1. Start by finding the right place.

Ghost kitchens usually require less space than traditional restaurants, so you can find less space at a more affordable price. Just be sure to pick the perfect spot.

  1. Kitchen appliances

Next, you need to equip the kitchen with the necessary equipment, including a refrigerator, freezer, coffee makerdishwasher and blender. Be sure to choose energy efficient appliances to keep your operating costs down.

  1. Define your menu

Once you have the equipment, it’s time to think about menu items. Ghost kitchens usually specialize in one or two cuisines, so it’s important to choose dishes that appeal to your target market. Keep your menu simple at first, then gradually add new items as you get more comfortable working in your haunted kitchen.

  1. Marketing plan for your Ghost Kitchen

Lastly, don’t forget to promote your ghost kitchen online and by word of mouth. Social media is a great way to connect with potential clients and let them know about your new business. Handing out flyers in high-traffic areas can also generate interest in your ghost kitchen.

The cost of installing a ghost kitchen

Ghost kitchens offer economical way open a new restaurant. However, there are still some serious costs to consider. For example, you will need to buy or rent a commercial kitchen space and equip the kitchen with appliances and dishwashers. You will also have to consider personnel costs. Ghost kitchens can be a significant investment, but they certainly lower the barrier to entry into the restaurant industry.

The foundation ghost kitchen opening costs are:

  • Commercial kitchen rental rate: $20-$45 per hour, depending on location and length of contract.
  • Commercial kitchen rental: $2.05/sq.m. Feet per month.
  • Hardware and Appliances: over $45,000.
  • City Permits, Licenses, and Fees: $175-$8,500 excluding liquor licenses.
  • POS System: $80-150 per month for software plus one-time hardware costs.

Try Dive’s’ RestaurantGhost Kitchen Calculator‘ to calculate your potential costs.

Frequently Asked Questions about Ghost Kitchens & Restaurants

How can I turn my restaurant into a ghost kitchen?

Many restaurant owners wonder how they can turn their existing restaurants into ghost kitchens.

The first step is to evaluate kitchen appliances and equipment. You can repurpose dishwashers and other large appliances for use in the ghost kitchen. However, you will also need to invest in some new kitchen equipment such as countertop burner sets and commercial refrigerators.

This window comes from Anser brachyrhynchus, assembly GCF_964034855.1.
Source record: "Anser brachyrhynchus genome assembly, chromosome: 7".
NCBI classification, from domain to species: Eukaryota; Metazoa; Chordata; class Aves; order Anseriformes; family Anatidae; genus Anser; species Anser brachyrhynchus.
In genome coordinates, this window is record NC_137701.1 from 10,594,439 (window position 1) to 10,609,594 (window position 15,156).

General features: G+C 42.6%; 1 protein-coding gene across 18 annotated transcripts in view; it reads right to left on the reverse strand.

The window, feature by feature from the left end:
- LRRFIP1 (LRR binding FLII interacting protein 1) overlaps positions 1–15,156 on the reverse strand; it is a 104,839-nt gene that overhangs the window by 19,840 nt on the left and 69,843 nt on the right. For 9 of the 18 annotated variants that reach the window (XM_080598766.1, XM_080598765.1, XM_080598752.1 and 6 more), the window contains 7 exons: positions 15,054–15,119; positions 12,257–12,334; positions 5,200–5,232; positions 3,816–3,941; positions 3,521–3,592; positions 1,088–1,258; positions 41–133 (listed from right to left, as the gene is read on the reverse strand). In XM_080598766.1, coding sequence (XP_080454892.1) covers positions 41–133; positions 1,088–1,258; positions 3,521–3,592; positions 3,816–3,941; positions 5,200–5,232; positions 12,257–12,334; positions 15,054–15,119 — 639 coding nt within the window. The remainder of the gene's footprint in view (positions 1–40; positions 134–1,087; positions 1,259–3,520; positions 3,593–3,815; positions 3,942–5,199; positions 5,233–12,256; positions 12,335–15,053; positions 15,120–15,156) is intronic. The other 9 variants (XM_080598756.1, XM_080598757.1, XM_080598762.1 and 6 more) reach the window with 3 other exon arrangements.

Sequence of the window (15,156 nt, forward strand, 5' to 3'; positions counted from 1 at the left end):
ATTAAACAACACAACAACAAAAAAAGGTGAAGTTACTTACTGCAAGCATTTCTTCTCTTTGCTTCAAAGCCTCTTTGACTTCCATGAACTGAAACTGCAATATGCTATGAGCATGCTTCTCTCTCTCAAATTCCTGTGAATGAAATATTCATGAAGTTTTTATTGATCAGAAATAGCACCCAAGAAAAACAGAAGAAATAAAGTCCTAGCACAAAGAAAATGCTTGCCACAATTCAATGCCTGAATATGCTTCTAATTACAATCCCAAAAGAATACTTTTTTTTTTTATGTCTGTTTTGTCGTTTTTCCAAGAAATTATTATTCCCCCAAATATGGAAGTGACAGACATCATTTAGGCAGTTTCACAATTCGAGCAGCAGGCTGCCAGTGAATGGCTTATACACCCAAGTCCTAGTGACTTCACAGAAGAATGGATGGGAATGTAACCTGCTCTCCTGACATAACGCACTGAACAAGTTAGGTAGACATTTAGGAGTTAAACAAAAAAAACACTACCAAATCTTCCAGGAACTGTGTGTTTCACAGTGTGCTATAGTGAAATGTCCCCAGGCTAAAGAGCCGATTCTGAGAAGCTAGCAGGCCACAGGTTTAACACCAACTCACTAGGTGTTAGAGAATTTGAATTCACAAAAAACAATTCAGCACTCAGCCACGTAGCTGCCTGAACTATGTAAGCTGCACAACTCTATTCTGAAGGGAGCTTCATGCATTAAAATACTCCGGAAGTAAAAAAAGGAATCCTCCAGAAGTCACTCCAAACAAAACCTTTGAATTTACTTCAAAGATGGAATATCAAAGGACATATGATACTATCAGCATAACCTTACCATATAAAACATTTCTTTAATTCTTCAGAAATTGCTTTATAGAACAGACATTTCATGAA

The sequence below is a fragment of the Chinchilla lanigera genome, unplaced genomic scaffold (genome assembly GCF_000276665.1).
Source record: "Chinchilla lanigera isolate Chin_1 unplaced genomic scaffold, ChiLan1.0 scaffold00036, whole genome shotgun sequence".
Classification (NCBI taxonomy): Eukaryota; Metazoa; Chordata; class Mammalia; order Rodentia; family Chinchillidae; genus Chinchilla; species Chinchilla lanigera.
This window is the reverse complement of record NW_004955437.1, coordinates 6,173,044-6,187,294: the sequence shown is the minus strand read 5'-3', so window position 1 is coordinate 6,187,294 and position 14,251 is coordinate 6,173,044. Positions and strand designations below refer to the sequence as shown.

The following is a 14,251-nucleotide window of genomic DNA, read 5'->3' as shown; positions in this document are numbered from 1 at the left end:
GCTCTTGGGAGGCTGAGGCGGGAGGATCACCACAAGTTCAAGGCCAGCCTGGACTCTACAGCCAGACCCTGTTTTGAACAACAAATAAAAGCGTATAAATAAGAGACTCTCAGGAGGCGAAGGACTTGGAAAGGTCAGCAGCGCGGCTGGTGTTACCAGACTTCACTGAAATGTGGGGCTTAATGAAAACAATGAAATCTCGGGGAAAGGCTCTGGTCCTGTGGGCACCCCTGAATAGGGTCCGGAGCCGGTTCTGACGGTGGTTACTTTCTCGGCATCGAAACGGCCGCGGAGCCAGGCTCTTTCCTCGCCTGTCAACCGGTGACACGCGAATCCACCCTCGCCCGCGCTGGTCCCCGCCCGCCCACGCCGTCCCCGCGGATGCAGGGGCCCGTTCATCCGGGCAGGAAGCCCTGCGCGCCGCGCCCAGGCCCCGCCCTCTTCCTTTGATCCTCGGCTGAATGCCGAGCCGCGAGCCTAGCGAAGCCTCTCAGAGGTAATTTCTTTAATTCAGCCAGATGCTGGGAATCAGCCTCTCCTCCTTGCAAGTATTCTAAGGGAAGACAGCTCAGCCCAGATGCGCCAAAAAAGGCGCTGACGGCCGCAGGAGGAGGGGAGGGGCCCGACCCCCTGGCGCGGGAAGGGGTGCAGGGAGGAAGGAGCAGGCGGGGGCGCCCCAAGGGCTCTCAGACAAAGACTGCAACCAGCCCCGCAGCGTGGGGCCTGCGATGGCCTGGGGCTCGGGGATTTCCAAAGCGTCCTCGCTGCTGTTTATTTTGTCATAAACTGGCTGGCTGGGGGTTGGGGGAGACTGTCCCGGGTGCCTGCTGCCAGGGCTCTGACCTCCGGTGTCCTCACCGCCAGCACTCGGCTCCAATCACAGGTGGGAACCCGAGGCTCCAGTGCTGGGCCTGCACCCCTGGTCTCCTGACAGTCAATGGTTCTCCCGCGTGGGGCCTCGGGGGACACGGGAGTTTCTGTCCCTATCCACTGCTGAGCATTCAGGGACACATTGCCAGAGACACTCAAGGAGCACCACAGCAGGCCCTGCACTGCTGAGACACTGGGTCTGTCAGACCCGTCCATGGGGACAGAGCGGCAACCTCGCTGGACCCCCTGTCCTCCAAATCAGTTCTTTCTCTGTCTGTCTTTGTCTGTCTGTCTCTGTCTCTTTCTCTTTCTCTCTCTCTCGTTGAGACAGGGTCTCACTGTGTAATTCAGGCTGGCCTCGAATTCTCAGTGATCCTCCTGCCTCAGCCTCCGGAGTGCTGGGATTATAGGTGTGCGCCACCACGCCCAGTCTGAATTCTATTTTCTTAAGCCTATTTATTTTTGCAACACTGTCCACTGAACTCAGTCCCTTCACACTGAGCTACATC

Once you have the right equipment, you can customize your ghost kitchen menu. Simple meals like burgers and pizza work well in a ghost kitchen, as they can be prepared quickly and don’t require many complex ingredients. By making these simple changes, you can easily turn your restaurant into a ghost kitchen.

What is the difference between a ghost kitchen and a dark kitchen?

The ghost kitchen is a restaurant that exists only in the virtual world and does not have physical places to eat. These businesses are designed to provide customers with hassle-free delivery for a fraction of the cost of traditional brick-and-mortar restaurants, and often partner with popular food delivery apps.

On the other hand, dark kitchens are physical restaurants that don’t serve diners. Instead, these businesses focus on takeout and delivery orders and typically have no seating or decor. In addition, dark kitchens often partner with ghost kitchens, allowing them to reach a wider range of customers.

However, some dark kitchens have their signature apps and websiteswhich allows them to control the quality of the customer experience from start to finish.

How profitable are ghost kitchens?

In the past few years, restaurateurs, developers, and catering operators have wondered about the profitability of ghost kitchens.

There are several factors to consider when evaluating whether a ghost kitchen will be profitable. These include the initial investment, the type of food served on the menu, the delivery platforms used, and overhead costs. According to cloud kitchenssome ghost kitchens can pay for themselves in 6 months with a capital cost of $30,000.

To answer the question: yes, ghost kitchens can be profitable. But that’s not all.

Use this calculator calculate some numbers and determine the profitability of the ghost kitchen.


If you’re looking for a new culinary experience or want to support a local business, keep an eye out for ghost kitchens in your area. These innovative restaurants are shaking up the food industry, especially in the urban areas of the United States, and they’re here to stay. So feel free to order this salad – it will be cooked fresh and delivered right to your door.

This concludes our article on ghost kitchens. We hope you found it informative and that it gave you a better understanding of this new restaurant trend.

Enjoy your meal!

This article originally appeared on My Work From Home Money.